Portion Control Dinner

As I mentioned in last week’s blog, exercise and wise dieting principles aren’t enough to help you reach your optimal weight. Portion control is essential.

Just how important is portion control? In one study, Cornell University researchers David Levitsky and Trisha Youn offered a group of students free lunch for several weeks. Everything the students consumed was secretly measured and weighed. Meanwhile, portions of soup, pasta, breadsticks and ice cream were increased significantly every week. Guess what happened: the students just ate whatever portions were served! The scientists concluded that portion size determines calorie intake.

Many of us have a problem with knowing when we are satiated. If you’d like to pay closer attention to the amount of food you consume at a meal, read on for serving sizes suggested by the American Dietetic Association. All of these serving sizes may be regarded as “approximate ounce equivalents.”

Breads, Cereals, Rice, and Pasta

Grains embody all aspects of a plant in seed form. They are generally regarded as being the food most balanced in Yin (cooling and eliminative) and Yang (warming and building) qualities. Select grains depending on your digestive strength (this is determined by such things as abdominal bloating or gas after meals): eat unrefined whole grains if you have strong digestion, or eat more refined grains if your digestion is weak.

One serving equals:

  • 1 slice of bread, a about the size of a plastic CD case
  • 1/2 cup of cooked rice, pasta, or cereal, about the size of a tennis ball
  • 1 ounce of cold cereal


Vegetables, especially above ground vegetables, generally supply the necessary yin, cooling and detoxifying aspects of our diet. Most root vegetables, on the other hand, tend to be warmer in energy, but perhaps not so warm as grains. As I mentioned in my last post, it’s important to have a balanced diet of yin/cool and yang/warm foods.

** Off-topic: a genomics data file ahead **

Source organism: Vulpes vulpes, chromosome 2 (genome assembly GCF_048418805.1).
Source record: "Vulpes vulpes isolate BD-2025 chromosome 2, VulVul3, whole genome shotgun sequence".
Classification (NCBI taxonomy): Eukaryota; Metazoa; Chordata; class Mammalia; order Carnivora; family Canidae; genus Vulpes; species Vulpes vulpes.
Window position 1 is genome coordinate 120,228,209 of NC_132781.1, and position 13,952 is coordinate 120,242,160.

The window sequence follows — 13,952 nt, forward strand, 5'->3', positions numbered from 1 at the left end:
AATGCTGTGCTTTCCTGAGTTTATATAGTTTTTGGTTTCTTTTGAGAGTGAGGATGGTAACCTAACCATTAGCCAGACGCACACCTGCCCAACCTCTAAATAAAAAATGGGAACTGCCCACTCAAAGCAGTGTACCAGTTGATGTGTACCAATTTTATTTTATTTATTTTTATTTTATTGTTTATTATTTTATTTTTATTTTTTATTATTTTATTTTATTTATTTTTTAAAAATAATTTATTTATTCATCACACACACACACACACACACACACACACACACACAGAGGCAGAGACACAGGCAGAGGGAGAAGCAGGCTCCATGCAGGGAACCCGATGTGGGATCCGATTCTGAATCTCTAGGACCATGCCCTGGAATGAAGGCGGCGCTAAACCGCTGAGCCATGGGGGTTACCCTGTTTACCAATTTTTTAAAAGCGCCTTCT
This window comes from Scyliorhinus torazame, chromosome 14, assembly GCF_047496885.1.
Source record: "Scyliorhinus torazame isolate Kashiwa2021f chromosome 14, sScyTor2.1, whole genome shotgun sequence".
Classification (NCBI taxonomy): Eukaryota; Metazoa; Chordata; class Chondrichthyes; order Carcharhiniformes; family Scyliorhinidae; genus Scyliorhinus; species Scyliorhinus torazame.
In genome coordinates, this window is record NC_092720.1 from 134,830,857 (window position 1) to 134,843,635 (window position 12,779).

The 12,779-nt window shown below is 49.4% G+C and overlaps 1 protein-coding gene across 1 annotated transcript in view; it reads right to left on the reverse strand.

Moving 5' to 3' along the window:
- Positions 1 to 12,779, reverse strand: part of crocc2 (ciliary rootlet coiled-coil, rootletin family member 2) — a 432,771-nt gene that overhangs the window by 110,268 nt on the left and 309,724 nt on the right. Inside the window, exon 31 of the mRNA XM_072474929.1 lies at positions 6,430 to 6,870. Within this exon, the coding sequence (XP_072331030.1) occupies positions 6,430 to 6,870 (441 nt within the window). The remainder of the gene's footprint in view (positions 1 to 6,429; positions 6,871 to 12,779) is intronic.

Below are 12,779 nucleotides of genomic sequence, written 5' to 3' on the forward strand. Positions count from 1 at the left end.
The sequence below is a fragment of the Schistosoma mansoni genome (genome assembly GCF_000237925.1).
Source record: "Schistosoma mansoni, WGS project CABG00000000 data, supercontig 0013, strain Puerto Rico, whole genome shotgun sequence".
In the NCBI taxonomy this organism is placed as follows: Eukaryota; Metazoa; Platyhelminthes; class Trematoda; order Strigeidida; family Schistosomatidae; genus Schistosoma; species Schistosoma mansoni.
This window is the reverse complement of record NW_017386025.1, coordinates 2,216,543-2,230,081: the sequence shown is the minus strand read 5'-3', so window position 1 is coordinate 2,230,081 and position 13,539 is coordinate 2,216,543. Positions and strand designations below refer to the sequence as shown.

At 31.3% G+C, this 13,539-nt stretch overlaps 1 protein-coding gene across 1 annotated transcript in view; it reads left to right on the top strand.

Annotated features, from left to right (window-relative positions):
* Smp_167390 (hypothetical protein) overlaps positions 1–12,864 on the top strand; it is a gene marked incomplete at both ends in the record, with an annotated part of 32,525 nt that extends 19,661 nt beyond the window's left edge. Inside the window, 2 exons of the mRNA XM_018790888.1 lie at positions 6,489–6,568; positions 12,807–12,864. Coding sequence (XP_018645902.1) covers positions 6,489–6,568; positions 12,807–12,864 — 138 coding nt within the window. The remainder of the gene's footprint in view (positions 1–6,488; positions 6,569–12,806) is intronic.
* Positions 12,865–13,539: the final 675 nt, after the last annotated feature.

Vegetable servings are best measured in cups rather than ounces.

One serving equals:

  • 1/2 cup of ovegetable juice or raw or cooked vegetables (about the size of a light bulb)
  • 1 cup of leafy raw vegetables


Fruit is the most cooling and eliminating food group in a balanced diet. They are also the most seasonally sensitive. Eating fruits as they are seasonally ripened in your area is a way to fine tune blood chemistry in terms of density and other chemical elements that help us to adjust to seasonal and climatic influences. People who live in the country appreciate this more than people who live in the city where awareness of seasonal limitations tends to be ignored in favor of year-round availability. Nevertheless, we all are affected by the barometric, climatic and other elements that are part of the cycle of life. Fruits that are not locally grown or out of season are not completely tree ripened and thus deprived of flavor and nutrients. Most of us can adapt to eating out of season fruits in modest portions. Because fruits come in so many different shapes and sizes, it’s hard to say how many pieces of fruit count as a serving.

One serving equals:

  • 1 cup of fruit (about the size of 7 cotton balls or 1 baseball) or 100 percent fruit juice
  • 1/2 cup of dried fruit
  • 1 serving size of whole fruit (about the size of 1 tennis ball)

(Those who may be unable to consume the necessary daily intake of vegetables and fruit may try Planetary Herbals’ new Vita Greens & Berries that contains 59 fruits, vegetables, and immune factors that help you to meet daily fruit and vegetable needs. )

cheeseDairy Products – Milk, Cheese and Yogurt

A common mistake that many make is to use dairy for all their protein needs. Milk is just one molecule different from blood and so it is vitally important that we have the best quality dairy we can find. Ideally it should not be homogenized. Because of its congesting, mucus-forming properties, it should never be taken cold out of the refrigerator, but served warm. I have seen just this practice alone eliminate the symptoms of many who believed they were allergic to dairy.